The particles have to come from somewhere before they hurtle through their paces. This 1941 shot is actually from Notre Dame University's atom smasher, which was new at the time.

© Bettmann/Corbis

When physicists want particles for their accelerators, they surf a website called OK Quark, where they answer a series of questions about what they're looking for. Would you like a particle with a positive personality, or one with a more neutral energy about it? That kind of thing.

Then the physicist takes the particle out to drinks (nobody wants to be stuck with a dud particle for an entire dinner). If everything goes well, the physicist asks the particle if it's interested in a process of acceleration. And that's how the Higgs boson was made!

If only. Unlike their cousins-in-science the biologists (who can browse all orders of rodents, roundworms and the like on websites for easy bulk shopping), physicists have to create their test subjects themselves. Turns out that grabbing a particle for high-speed collisions isn't as easy as just cupping your hands and blowing some subatomic particles into the Large Hadron Collider like so many invisible snowflakes.

Before we get into what we're actually putting into a particle accelerator, perhaps it's wise to give a little background on just what the heck we intend to do with our particles once we have them. What are accelerators, and why can't we toss in something a little more substantial than a particle, anyway?

The most well-known particle accelerator is probably the Large Hadron Collider, a 17-mile (27-kilometer) circular behemoth deep underground. Located in Switzerland, the LHC is run by the European Organization for Nuclear Research, or CERN. (Trust us -- the acronym made sense for the original French title.) The LHC became the Big Accelerator On Campus in 2012, when particle collisions at CERN revealed evidence of the elusive Higgs boson. Discovery of the Higgs allowed physicists to more confidently confirm the existence of the Higgs field, which gave us some answers about how matter in the universe acquired mass.

But if the LHC is the Beyoncé of the accelerator world, there are quite a few studio players happily plugging away as well. There are actually about 30,000 other accelerators humming around the world, and it's those working Joes that are to thank for all sorts of practical inventions [source: Dotson]. Consider the diaper.

That's right, the pal of any harried parent is the disposable diaper. Scientists who wanted to study the superabsorbent polymers used in disposables were having trouble studying them wet, so – ta-da! -- they put them through X-ray microscopy (which uses particle acceleration) [source: Clements]. Being able to identify and study the structure of these molecular chains led them to tinker with the formula and keep our modern diapers as dry as the explanation of particle acceleration itself.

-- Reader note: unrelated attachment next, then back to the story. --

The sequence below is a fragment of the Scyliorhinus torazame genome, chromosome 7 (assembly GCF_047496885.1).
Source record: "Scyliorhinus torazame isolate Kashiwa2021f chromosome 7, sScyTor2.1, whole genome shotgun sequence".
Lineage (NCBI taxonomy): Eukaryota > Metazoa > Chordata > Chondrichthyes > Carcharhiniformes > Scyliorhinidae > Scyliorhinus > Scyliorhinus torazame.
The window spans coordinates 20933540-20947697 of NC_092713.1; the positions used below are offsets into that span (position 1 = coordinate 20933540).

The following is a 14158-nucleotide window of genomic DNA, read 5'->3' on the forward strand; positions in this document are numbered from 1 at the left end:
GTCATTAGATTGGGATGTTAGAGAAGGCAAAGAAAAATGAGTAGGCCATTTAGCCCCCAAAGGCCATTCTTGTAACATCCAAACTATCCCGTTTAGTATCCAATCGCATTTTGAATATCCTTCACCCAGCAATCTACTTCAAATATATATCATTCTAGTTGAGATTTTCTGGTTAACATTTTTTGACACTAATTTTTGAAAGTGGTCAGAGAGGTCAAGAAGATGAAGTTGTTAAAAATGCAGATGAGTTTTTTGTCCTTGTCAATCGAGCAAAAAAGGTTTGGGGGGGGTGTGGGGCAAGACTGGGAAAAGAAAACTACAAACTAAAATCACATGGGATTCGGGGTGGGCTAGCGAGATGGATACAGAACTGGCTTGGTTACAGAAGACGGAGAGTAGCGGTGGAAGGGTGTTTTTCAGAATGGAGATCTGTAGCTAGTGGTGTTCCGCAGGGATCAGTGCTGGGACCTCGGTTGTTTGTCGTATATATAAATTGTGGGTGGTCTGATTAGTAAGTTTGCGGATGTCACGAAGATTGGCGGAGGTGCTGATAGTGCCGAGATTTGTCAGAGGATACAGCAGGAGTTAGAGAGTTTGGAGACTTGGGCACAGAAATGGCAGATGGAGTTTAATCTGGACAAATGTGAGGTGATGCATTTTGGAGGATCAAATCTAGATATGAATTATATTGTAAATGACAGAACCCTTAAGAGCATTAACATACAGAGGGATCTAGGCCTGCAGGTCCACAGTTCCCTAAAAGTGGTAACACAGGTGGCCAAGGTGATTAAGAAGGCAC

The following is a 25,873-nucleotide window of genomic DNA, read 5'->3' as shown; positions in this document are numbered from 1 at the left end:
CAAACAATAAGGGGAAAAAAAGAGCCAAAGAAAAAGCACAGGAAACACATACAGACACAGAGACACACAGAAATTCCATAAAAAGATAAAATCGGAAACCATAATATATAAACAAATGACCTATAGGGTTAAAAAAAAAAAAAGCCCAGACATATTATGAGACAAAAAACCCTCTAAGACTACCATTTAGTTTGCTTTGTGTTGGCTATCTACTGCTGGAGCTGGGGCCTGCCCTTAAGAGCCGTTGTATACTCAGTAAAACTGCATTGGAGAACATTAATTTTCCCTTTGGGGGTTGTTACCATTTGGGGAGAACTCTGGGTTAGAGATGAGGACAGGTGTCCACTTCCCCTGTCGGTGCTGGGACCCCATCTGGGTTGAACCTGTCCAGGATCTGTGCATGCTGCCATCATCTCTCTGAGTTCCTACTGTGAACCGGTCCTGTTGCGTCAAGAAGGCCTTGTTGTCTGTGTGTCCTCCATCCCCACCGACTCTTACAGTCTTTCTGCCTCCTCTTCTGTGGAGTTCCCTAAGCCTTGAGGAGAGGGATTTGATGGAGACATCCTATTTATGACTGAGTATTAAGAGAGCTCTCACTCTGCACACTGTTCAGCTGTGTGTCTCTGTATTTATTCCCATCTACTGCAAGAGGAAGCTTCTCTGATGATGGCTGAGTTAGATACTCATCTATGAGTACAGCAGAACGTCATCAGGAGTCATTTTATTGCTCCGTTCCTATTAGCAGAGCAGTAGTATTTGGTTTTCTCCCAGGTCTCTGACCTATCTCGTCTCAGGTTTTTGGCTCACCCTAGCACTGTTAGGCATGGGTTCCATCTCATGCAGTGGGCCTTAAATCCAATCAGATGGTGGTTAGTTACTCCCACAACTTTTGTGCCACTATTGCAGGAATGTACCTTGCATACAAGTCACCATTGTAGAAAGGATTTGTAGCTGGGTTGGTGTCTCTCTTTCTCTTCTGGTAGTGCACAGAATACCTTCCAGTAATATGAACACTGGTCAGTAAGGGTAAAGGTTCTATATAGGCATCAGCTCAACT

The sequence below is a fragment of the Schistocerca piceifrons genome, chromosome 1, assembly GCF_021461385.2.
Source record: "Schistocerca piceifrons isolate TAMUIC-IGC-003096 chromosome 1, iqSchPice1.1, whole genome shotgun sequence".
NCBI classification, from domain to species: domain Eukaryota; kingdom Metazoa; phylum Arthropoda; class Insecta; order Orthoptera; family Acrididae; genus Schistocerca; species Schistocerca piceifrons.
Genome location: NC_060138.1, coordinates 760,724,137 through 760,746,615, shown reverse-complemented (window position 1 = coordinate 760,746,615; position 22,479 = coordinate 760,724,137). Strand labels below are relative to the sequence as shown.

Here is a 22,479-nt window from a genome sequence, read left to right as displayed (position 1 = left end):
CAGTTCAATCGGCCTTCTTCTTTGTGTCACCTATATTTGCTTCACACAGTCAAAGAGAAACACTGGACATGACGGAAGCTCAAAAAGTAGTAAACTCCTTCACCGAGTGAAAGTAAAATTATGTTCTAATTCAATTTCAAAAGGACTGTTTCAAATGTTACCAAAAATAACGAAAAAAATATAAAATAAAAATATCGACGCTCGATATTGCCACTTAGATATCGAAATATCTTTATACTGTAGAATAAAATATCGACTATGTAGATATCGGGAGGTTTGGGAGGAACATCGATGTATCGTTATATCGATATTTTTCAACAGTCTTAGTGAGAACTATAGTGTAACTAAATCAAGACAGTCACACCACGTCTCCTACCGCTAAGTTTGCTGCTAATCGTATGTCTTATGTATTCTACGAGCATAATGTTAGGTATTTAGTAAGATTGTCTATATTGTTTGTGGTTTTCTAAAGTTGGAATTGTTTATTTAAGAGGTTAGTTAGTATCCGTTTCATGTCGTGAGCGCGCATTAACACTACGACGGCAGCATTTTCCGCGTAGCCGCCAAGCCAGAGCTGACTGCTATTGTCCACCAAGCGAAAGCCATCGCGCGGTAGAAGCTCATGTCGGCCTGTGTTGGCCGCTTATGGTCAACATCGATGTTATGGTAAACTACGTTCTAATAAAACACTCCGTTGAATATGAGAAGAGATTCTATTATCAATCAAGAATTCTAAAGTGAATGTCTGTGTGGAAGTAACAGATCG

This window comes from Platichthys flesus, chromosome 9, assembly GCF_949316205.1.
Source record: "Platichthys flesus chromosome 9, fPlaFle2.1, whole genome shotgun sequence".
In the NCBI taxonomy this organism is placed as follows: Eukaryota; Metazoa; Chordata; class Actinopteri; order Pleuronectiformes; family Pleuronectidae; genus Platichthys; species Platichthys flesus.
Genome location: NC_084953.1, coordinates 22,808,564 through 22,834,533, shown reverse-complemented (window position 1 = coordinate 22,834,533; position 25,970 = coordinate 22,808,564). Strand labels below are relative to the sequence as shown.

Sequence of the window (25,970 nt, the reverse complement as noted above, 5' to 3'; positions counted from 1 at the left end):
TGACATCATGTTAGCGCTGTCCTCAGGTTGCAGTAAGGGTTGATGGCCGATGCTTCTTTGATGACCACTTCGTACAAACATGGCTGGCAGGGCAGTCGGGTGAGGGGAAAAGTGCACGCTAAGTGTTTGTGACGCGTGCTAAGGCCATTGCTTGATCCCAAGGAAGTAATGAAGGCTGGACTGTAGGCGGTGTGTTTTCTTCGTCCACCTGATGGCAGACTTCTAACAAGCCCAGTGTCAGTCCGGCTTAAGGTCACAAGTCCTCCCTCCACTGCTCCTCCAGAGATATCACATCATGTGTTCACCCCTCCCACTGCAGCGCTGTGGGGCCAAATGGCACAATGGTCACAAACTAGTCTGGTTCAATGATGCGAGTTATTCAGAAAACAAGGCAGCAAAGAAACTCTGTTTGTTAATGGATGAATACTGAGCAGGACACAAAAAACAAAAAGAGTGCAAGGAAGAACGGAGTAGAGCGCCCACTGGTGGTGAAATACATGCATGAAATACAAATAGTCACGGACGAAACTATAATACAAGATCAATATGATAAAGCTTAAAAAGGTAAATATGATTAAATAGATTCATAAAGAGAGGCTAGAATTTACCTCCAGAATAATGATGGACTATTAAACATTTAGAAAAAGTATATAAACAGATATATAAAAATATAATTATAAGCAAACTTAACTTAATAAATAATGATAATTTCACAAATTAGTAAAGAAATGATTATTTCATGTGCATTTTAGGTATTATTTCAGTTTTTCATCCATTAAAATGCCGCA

Accelerators also find their way into medical environments, like cancer treatment. Linear accelerators (where particles collide with a target after traveling a straight line) send electrons to collide with a metal target, which results in precise, high-energy X-rays that irradiate tumors [source: RadiologyInfo.org]. So now that we know a little about what accelerators are used for, let's talk about what we're feeding them.

As we said before, scientists at a facility like CERN are charged (ha!) with producing the particles themselves -- which feels a little like asking an accountant to please build a calculator in order to complete a client's taxes. But particle physicists are a breed apart; it's no hassle for them. All they have to do is start with hydrogen, strip electrons using a duoplasmatron, and end up with protons. Whatever. No biggie.

And here is where we find that the simplest part of particle acceleration -- getting the darn particles -- still appears madly intimidating to anyone who doesn't get a holiday card from Stephen Hawking. But it really isn't as daunting as it sounds. For one, the hydrogen is just a gas that's fed into the first step of the particle accelerator -- the duoplasmatron. It may seem like something out of "Mystery Science Theatre 3000", but a duoplasmatron is fairly straightforward. Hydrogen atoms have one electron and one proton; inside the duoplasmatron, the hydrogen atoms are stripped of their electrons using an electric field [source: CERN]. What's left is a plasma of protons, electrons and molecular ions that passes through more extraction grids so only a proton beam is left [source: O'Luanaigh, CERN].

The LHC doesn't just use protons for a day's work. CERN physicists also have the fun task of colliding lead ions together to study quark-gluon plasma, which is just a bit of what the very, very early universe was swimming in [source: CERN]. By smashing together heavy metal ions (gold works, too), scientists can form the quark-gluon plasma for a moment.

But now you're far too sophisticated to believe that lead ions just appear magically in particle accelerators. So here's how it happens: The CERN physicist tasked with collecting lead ions actually does start with solid lead, lead-208, a specific isotope of the element. The solid lead is heated to a vapor -- about 1472 degrees F (800 C) [source: O'Luanaigh]. The lead vapor then gets zapped by an electrical current that ionizes the sample to create plasma. The newly created ions (atoms with a net electrical charge that have gained or lost electrons) are then whisked into a linear accelerator that gives them a bit of sprint and causes them to lose still more electrons [source: Yurkewicz]. After they're accumulated and accelerated once more, the lead ions are ready for the same road trip as the protons, and can zip through the Large Hadron Collider without a care in the world.

So there you have it. Particles for the big-time particle accelerators are not bought on the black market but created in-house.